Tactical Briefing

(from Adbusters #82: Endgame Strategies).

We have reached an impasse. Capitalism as we know it is coming apart at the seams. But as financial institutions stagger and crumble, there is no obvious alternative. Organized resistance is scattered and incoherent. The global justice movement is a shadow of its former self. For the simple reason that it’s impossible to maintain perpetual growth on a finite planet, it’s possible that in a generation or so capitalism will no longer exist. Faced with this prospect, people’s knee-jerk reaction is often fear. They cling to capitalism because they can’t imagine a better alternative.

How did this happen? Is it normal for human beings to be unable to imagine a better world?

Hopelessness isn’t natural. It needs to be produced. To understand this situation, we have to realize that the last 30 years have seen the construction of a vast bureaucratic apparatus that creates and maintains hopelessness. At the root of this machine is global leaders’ obsession with ensuring that social movements do not appear to grow or flourish, that those who challenge existing power arrangements are never perceived to win. Maintaining this illusion requires armies, prisons, police and private security firms to create a pervasive climate of fear, jingoistic conformity and despair. All these guns, surveillance cameras and propaganda engines are extraordinarily expensive and produce nothing – they’re economic deadweights that are dragging the entire capitalist system down.

This hopelessness-generating apparatus is responsible for our recent financial freefalls and endless strings of bursting economic bubbles. It exists to shred and pulverize the human imagination, to destroy our ability to envision an alternative future. As a result, the only thing left to imagine is money, and debt spirals out of control. What is debt? It’s imaginary money whose value can only be realized in the future. Finance capital is, in turn, the buying and selling of these imaginary future profits. Once one assumes that capitalism will be around for all eternity, the only kind of economic democracy left to imagine is one in which everyone is equally free to invest in the market. Freedom has become the right to share in the proceeds of one’s own permanent enslavement.

Since the economic bubble was built on the future, its collapse made it seem like there was nothing left. This effect, however, is clearly temporary. If the story of the global justice movement tells us anything, it is that the moment there appears to be any sort of opening the imagination springs forth. This is what effectively happened in the late ’90s when it looked for a moment like we might be moving toward a world at peace. The same thing has happened for the last 50 years in the US whenever it seems like peace might break out: a radical social movement dedicated to principles of direct action and participatory democracy emerges. In the late ’50s it was the civil rights movement. In the late ’70s it was the anti-nuclear movement. More recently it happened on a planetary scale and challenged capitalism head-on. But when we were organizing the protests in Seattle in 1999 or at the International Monetary Fund (IMF) meetings in DC in 2000, none of us dreamed that within a mere three or four years the World Trade Organization (WTO) process would collapse, “free trade” ideologies would be almost entirely discredited and new trade pacts like the Free Trade Area of the Americas (FTAA) would be defeated. The World Bank was hobbled and the power of the IMF over most of the world’s population was effectively destroyed.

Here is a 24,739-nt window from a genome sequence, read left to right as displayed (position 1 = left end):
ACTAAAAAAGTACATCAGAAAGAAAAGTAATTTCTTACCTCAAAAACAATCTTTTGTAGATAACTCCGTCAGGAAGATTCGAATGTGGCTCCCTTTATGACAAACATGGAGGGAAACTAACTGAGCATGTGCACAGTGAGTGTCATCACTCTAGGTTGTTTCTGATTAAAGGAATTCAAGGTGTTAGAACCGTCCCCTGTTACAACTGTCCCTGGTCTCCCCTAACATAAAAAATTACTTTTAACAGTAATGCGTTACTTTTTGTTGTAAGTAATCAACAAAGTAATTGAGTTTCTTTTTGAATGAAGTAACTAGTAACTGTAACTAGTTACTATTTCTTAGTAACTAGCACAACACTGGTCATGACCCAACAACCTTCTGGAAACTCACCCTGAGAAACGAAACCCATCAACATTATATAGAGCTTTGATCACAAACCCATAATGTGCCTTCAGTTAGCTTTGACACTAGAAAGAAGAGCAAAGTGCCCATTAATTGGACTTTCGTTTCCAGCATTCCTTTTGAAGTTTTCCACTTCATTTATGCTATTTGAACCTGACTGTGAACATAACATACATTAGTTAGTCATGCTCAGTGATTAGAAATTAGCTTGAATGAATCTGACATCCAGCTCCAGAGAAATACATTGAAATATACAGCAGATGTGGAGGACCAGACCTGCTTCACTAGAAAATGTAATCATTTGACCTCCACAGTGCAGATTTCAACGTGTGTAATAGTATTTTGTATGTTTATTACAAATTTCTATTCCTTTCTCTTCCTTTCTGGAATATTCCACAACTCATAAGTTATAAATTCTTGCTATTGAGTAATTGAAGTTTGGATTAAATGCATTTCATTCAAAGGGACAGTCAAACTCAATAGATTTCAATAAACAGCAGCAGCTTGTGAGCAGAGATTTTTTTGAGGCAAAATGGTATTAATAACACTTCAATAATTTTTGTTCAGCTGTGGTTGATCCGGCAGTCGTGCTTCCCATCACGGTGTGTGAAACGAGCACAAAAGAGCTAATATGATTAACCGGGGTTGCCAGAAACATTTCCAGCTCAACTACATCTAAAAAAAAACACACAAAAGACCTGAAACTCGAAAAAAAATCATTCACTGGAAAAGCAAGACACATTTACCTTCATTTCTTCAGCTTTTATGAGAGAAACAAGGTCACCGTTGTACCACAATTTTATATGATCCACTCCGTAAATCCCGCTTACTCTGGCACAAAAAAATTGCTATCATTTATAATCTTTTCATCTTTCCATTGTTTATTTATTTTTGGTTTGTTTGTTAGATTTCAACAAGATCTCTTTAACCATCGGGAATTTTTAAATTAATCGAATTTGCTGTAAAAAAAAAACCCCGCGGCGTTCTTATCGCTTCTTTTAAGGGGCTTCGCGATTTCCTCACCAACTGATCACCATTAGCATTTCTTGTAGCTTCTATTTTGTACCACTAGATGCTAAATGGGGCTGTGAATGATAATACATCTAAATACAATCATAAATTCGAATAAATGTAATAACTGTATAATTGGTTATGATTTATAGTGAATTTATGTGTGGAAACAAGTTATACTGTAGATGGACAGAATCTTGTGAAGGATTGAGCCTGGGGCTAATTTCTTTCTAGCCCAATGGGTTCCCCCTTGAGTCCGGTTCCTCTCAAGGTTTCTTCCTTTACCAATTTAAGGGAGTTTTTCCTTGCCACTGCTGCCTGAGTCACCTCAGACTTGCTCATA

But of course there’s another reason for all this. Nothing terrifies leaders, especially American leaders, as much as grassroots democracy. Whenever a genuinely democratic movement begins to emerge, particularly one based on principles of civil disobedience and direct action, the reaction is the same: the government makes immediate concessions (fine, you can have voting rights) and then starts revving up military tensions abroad. The movement is then forced to transform itself into an anti-war movement, which is often far less democratically organized. The civil rights movement was followed by Vietnam, the anti-nuclear movement by proxy wars in El Salvador and Nicaragua and the global justice movement by the War on Terror. We can now see the latter “war” for what it was: a declining power’s doomed effort to make its peculiar combination of bureaucratic war machines and speculative financial capitalism into a permanent global condition.